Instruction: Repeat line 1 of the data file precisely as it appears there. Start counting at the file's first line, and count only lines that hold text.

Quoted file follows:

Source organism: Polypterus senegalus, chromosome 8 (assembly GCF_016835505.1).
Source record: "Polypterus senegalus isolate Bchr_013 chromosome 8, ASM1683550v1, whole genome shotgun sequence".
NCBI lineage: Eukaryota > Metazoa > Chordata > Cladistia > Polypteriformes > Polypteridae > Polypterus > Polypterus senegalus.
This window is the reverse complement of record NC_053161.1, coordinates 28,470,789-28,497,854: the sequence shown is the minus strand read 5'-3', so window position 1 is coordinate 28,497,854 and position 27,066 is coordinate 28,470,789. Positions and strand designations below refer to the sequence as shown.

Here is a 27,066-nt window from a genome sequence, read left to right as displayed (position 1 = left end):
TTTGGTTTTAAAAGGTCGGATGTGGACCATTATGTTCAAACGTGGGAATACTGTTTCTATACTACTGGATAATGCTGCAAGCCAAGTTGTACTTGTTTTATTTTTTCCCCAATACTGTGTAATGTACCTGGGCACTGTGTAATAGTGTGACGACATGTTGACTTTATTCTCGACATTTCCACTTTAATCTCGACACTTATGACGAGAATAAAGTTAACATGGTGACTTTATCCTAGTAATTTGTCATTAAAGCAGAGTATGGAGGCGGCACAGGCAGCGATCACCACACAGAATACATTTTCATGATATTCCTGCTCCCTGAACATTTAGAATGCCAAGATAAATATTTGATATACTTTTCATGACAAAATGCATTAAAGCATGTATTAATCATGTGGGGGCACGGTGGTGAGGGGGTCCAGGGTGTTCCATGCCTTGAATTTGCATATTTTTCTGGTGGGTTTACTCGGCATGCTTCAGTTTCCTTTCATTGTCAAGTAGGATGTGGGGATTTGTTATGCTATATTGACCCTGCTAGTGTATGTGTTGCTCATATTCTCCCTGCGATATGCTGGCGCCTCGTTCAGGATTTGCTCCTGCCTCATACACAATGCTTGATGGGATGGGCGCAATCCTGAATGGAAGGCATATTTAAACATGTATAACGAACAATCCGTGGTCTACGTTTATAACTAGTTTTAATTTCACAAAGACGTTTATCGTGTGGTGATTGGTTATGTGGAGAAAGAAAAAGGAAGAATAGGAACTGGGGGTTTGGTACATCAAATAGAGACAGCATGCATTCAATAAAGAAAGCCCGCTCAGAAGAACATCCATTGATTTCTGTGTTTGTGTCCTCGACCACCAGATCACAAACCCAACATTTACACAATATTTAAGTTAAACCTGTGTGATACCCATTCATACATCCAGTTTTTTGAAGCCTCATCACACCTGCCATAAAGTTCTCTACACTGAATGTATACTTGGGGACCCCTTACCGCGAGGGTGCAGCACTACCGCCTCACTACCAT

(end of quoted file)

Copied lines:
Source organism: Polypterus senegalus, chromosome 8 (assembly GCF_016835505.1).